Portland's Wilson High reports hate speech in online classrooms
Class is barely back in session — but at least three metro area school districts have seen virtual learning disrupted by online intruders typing or shouting racial slurs.
At Portland Public Schools' Wilson High School, several teachers reported that learning was disrupted by "unidentified individuals who made racist and anti-Semitic remarks," according to a Sept. 14 letter to parents by Principal Filip Hristic.
In North Clackamas, the state's seventh largest school district, administrators canceled live virtual orientation week events at three high schools after anonymous students used racist language and dressed inappropriately.
Lake Oswego High School and the junior high across the street suffered hacking attacks that breached at least one student account, and 30 harassers swarmed a drama class and shouted the N-word.
"Even though the offending individuals were quickly removed, we take seriously all instances of hate speech," said Principal Hristic, echoing comments from the other districts. "We are continuing to gather relevant information and are taking steps to provide greater security of our distance learning classrooms. Ensuring safety for our students and employees is our highest priority, and we will do everything in our power to prevent similar incidents from happening in the future."
Portland Public Schools spokeswoman Karen Werstein said she had not received reports of hate speech at other district high schools, but said administrators were implementing procedures to "ensure student behavior is monitored and the classroom culture is that of student respect, sharing of ideas and welcoming spaces."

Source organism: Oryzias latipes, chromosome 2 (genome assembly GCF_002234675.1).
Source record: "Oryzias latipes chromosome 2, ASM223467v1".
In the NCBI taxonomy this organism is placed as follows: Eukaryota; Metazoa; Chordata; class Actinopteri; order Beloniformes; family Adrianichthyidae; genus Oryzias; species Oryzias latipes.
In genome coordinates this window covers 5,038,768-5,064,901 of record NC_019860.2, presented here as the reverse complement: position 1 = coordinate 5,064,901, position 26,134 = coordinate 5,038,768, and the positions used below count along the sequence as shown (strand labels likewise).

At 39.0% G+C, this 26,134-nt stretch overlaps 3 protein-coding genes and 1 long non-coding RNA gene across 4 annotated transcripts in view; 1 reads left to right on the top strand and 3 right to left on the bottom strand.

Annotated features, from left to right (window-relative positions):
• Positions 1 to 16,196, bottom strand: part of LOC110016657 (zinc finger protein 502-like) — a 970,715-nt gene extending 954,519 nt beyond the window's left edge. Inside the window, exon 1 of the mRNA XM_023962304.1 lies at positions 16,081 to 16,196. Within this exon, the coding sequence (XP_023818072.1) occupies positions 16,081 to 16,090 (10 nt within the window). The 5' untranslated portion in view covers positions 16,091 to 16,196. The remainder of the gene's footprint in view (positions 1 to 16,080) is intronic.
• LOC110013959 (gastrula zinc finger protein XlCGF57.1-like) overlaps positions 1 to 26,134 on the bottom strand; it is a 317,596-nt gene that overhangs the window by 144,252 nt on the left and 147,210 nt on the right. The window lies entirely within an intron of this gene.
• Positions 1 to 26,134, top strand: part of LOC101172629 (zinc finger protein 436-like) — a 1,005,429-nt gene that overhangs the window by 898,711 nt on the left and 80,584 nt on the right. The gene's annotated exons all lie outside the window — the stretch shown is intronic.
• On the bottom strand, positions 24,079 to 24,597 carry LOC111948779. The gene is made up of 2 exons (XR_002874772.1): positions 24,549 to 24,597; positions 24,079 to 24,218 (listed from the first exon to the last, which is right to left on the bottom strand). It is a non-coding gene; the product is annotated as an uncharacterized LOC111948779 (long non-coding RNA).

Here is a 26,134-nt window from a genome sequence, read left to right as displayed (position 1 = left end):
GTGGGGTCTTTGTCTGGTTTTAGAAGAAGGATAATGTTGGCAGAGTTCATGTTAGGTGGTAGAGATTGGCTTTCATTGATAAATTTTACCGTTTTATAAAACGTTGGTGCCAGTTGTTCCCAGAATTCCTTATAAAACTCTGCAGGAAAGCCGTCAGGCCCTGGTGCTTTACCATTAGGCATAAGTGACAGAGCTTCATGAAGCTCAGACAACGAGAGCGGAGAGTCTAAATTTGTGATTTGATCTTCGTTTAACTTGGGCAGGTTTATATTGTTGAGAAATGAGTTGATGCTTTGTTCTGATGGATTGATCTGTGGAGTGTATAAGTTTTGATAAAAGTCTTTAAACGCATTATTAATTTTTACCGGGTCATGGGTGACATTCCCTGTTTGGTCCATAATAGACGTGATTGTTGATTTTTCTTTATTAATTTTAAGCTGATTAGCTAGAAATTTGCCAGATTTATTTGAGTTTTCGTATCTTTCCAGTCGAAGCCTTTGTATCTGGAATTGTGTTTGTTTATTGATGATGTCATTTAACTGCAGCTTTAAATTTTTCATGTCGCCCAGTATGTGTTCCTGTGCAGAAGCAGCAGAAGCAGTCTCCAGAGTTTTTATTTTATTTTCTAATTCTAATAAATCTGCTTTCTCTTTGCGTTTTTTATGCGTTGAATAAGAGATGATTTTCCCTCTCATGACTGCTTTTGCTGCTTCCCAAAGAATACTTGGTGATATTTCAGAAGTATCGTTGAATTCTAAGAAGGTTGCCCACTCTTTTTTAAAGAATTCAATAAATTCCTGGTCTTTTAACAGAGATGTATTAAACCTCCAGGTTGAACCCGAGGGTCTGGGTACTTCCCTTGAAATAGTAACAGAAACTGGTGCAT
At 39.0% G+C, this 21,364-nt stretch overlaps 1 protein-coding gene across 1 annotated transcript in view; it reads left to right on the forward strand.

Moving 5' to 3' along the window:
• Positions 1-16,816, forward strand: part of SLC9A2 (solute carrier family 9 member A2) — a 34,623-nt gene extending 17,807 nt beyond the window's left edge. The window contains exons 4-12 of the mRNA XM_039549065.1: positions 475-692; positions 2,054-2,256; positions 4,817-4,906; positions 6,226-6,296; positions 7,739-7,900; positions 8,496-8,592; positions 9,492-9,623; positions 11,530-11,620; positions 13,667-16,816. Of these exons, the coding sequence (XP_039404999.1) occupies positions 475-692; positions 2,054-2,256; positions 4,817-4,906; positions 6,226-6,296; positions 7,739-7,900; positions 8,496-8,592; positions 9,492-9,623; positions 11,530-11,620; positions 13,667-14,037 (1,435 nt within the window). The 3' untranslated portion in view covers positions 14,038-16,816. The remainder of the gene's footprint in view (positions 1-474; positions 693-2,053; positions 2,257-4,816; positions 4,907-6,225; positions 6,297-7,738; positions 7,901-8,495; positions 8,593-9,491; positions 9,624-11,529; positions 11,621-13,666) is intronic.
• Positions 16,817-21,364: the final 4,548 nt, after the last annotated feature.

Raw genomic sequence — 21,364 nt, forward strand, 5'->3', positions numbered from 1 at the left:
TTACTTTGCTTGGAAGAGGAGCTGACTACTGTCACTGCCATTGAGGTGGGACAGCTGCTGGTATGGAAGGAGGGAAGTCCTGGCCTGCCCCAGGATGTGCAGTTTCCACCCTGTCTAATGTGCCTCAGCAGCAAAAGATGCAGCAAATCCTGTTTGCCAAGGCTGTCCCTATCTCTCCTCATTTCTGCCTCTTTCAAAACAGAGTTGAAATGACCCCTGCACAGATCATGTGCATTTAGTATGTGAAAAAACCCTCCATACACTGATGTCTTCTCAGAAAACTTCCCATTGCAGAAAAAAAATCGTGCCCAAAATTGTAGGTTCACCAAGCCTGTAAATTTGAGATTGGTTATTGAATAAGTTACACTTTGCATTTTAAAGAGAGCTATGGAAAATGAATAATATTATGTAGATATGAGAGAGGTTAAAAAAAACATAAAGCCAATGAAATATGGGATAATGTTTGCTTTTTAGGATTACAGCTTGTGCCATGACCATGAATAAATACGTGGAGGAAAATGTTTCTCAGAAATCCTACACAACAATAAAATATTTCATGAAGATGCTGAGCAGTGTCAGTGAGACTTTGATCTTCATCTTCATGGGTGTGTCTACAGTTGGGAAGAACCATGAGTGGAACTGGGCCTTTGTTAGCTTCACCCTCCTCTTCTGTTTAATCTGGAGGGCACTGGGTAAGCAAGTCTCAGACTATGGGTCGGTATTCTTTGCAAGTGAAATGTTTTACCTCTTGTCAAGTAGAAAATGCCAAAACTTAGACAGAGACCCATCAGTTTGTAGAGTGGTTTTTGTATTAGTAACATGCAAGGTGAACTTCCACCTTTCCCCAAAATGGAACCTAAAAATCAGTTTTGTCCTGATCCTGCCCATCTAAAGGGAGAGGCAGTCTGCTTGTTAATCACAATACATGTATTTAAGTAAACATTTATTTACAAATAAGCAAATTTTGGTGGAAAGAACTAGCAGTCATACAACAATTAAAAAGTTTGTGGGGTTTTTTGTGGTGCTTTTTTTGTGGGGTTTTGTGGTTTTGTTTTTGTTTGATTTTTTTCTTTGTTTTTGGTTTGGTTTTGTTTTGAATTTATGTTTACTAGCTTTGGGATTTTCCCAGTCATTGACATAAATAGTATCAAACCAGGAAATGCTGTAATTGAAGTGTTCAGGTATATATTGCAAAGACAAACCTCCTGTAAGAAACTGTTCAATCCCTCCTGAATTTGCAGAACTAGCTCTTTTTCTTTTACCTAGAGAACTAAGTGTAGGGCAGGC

"We had some cases of inappropriate online behavior last week but I haven't heard of any this week," Werstein said Thursday, Sept. 17. "We have provided additional training with video and tips for teachers to help prevent this from happening."
While the specifics of the incidents at Wilson High School are unknown, several other school districts hosted online learning spaces with exploitable gaps in security.
Parents at Clackamas High School told Pamplin Media Group that their student orientation events were hosted on Google Meet — with invite links that could be accessed by any valid Google account, not just those associated with the school. In a letter to parents, CHS Principal Nate Munoz admitted the Google Meet program had become a "platform for hate."
In Lake Oswego, a drama teacher apparently allowed everyone sitting in a virtual "waiting room" to join her class en masse — without noticing that 60 accounts were requesting access to a class with 30 registered students.
In another September incident in Lake Oswego schools, Superintendent Lora de la Cruz told Pamplin Media an investigation found that someone cloaking the identity of their internet service provider hacked into a student email account and began posting the N-word.
In May, a Lake Oswego Library trivia event hosted on Zoom was disrupted by an account with a generic name that began broadcasting child pornography from their own feed after joining.
Clara Howell and Asia Alvarez Zeller contributed reporting from Lake Oswego.
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